1. Fill the container with 2 liters (2000 cc) of water (or whatever your limit is for the day). Each time you drink/eat fluid, take the same amount of fluid out of the container. When the container is empty, you will know you have had your fluid limit for the day.
  2. Start with an empty container. Each time you have a fluid, put the same amount into the container. When the container is full (to your fluid limit amount), you will know you have reached your fluid limit for the day.

How to grocery shop when on a low sodium diet.

Shopping

  • Plan ahead
    • Some grocery stores employ dietitians that will help you shop and choose low-sodium foods.
    • Make a grocery list so you know what to buy before you go shopping.
    • Shop the perimeter of the store, where most fresh and frozen foods are found.
  • Choose fresh or frozen foods
    • Fresh foods have the least amount of sodium. Frozen foods are often very low in sodium if they are not precooked, seasoned, covered in a gravy or sauce, or injected with a saline or salt solution (often poultry).
  • Use sodium free seasonings such as:
      • Mrs. Dash®
      • Mom’s Gourmet® spice blends
      • Onion powder
      • Garlic powder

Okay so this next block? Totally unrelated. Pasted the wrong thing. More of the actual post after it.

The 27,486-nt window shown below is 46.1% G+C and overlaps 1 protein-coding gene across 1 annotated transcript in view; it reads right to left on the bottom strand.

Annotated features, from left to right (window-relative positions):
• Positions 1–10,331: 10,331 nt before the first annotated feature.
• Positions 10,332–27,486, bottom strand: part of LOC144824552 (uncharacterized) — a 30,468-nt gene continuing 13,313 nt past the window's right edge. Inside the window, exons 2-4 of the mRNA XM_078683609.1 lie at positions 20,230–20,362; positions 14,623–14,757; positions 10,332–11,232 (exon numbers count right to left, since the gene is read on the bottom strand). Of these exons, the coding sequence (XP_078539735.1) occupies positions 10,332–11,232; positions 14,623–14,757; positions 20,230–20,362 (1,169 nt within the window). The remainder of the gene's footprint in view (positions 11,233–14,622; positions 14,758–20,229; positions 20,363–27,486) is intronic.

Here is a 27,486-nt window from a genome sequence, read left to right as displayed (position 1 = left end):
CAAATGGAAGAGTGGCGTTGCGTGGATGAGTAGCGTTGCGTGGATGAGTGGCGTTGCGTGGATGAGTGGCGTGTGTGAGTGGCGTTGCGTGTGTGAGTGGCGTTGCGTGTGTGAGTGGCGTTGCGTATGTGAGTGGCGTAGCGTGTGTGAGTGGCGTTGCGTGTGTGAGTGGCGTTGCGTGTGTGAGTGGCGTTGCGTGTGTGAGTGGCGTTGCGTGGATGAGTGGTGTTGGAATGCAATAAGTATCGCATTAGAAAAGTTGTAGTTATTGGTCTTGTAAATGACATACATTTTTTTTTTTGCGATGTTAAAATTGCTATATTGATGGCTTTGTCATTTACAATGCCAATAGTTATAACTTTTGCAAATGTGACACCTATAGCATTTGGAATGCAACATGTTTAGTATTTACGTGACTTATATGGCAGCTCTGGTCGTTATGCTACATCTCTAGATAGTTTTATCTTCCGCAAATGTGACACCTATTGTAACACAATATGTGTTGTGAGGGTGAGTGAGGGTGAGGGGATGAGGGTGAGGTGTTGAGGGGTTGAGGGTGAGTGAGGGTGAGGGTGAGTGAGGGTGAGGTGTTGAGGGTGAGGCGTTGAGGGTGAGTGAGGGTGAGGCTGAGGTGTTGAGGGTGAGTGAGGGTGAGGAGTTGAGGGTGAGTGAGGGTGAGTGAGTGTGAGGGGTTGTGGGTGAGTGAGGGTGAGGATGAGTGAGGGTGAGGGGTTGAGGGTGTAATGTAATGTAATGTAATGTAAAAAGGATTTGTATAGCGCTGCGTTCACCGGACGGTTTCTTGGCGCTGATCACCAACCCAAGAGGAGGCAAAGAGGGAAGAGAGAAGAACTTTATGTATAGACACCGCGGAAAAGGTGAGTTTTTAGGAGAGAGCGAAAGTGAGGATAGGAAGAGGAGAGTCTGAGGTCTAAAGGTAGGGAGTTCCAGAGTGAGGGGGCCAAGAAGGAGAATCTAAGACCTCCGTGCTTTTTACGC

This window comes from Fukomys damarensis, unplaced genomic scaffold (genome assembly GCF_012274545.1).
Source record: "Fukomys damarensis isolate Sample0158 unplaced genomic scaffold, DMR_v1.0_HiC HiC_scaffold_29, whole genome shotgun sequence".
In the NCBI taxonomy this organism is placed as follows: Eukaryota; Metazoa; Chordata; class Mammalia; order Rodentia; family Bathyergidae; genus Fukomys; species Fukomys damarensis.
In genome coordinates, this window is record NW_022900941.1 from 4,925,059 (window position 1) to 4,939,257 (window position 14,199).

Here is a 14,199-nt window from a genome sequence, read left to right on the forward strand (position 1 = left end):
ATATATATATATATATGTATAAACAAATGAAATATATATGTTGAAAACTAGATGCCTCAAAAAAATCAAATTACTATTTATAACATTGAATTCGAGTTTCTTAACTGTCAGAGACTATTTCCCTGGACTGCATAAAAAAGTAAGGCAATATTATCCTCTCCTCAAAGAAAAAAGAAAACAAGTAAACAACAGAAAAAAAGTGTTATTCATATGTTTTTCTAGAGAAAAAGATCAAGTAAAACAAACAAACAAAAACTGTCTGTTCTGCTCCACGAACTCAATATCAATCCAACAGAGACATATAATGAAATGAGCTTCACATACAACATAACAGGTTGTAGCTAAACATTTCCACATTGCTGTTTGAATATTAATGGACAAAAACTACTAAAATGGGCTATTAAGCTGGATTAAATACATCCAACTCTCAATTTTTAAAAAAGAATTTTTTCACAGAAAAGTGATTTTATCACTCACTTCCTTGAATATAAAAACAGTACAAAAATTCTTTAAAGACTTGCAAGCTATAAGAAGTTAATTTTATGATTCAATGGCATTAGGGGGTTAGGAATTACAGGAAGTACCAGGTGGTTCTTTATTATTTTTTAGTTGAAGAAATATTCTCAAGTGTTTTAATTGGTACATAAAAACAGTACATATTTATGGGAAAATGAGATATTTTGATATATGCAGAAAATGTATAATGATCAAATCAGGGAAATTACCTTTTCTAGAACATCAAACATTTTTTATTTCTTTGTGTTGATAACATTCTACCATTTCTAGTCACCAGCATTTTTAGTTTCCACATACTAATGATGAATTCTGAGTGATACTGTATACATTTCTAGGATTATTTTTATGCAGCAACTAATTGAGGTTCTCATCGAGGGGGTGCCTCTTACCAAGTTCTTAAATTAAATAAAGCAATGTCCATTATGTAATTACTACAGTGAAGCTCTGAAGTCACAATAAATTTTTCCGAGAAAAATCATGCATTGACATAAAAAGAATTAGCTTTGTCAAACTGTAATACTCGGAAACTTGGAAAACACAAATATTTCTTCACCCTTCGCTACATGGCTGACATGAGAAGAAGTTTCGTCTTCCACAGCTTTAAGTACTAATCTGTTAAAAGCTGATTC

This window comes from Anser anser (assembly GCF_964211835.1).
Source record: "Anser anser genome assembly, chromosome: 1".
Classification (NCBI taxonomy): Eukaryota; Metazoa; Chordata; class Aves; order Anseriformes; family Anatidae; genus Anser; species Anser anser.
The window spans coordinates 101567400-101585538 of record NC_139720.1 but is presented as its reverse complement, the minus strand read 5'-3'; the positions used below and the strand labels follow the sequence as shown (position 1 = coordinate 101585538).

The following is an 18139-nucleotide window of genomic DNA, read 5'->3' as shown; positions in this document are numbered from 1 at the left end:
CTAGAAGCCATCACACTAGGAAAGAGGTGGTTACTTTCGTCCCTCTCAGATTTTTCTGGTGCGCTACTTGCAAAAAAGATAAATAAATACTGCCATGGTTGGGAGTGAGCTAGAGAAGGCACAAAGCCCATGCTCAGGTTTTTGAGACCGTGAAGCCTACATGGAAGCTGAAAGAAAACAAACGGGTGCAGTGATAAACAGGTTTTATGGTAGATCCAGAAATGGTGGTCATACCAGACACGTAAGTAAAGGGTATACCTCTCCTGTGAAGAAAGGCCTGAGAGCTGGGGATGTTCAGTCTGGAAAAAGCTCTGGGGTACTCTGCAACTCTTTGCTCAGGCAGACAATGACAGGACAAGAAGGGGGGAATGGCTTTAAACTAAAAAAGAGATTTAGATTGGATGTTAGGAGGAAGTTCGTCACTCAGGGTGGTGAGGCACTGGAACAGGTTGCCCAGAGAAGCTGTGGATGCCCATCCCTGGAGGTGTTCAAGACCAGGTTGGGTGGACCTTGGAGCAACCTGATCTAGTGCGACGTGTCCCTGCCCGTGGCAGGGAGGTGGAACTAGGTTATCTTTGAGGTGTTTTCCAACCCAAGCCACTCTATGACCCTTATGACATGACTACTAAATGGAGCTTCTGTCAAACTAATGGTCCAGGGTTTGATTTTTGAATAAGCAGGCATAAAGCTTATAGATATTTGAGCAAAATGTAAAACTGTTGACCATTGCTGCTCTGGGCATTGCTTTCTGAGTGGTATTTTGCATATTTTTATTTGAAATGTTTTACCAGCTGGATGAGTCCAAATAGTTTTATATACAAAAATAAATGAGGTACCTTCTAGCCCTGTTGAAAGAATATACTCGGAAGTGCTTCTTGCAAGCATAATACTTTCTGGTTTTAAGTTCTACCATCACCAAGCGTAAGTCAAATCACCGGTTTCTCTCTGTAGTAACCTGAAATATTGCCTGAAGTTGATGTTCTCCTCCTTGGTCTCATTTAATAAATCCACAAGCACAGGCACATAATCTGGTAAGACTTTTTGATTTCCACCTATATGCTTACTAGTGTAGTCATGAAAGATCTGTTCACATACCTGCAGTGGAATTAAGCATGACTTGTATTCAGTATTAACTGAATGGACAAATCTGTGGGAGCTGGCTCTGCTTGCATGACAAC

• Chili powder
      • Black pepper
      • Thyme
      • Basil
      • Oregano
      • Cumin
      • Curry

Cooking

Some good resources for low-sodium recipes are:

Dining out on a low sodium diet.

  • Difficult, but not impossible! Follow these tips:
    • Appetizers - Avoid soups and broths
    • Salads - Avoid pickles, cured meats, cheeses, and salted nuts. Order salad dressing on the side or use a sodium-free dressing like oil and vinegar.
    • Main Courses - Choose items that are grilled, baked, broiled or roasted. Ask that food be prepared without butter, salt, MSG, or dressings. Order condiments, sauces and dressings on the side. Avoid buffets!
  • Use your resources
    • Ask your server for nutrition information
    • Research the restaurant’s website and check the menu before dining out
    • Use these websites:

What’s the difference between iodized, sea and kosher salts?

Frequently asked questions when on a low sodium diet.

  • Iodized, or table salt, is mined from salt deposits and is processed to produce small, uniform granules.
  • Sea salt is produced from evaporated salt water and often contains minerals. It varies in coarseness.
  • Kosher salt is similar to table salt but with larger granules. All forms of salt contain the same amount of sodium by weight. It is safest to avoid added salt completely. However, it should not be removed from baked goods, as it is needed for dough or breads to rise. Kosher salt contains 1/3 less sodium by volume, and substituting volume for volume will reduce the sodium content of recipes (exchange 1 tsp of table salt for 1 tsp of kosher salt). You can enjoy some of your favorite baked goods with less sodium.

Can I rinse my canned or high-sodium foods?

Rinsing foods removes some sodium, but we do not know exactly how much. It is safer to choose low-sodium foods.

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This information is provided by Cleveland Clinic and is not intended to replace the medical advice of your doctor or health care provider. Please consult your health care provider for advice about a specific medical condition.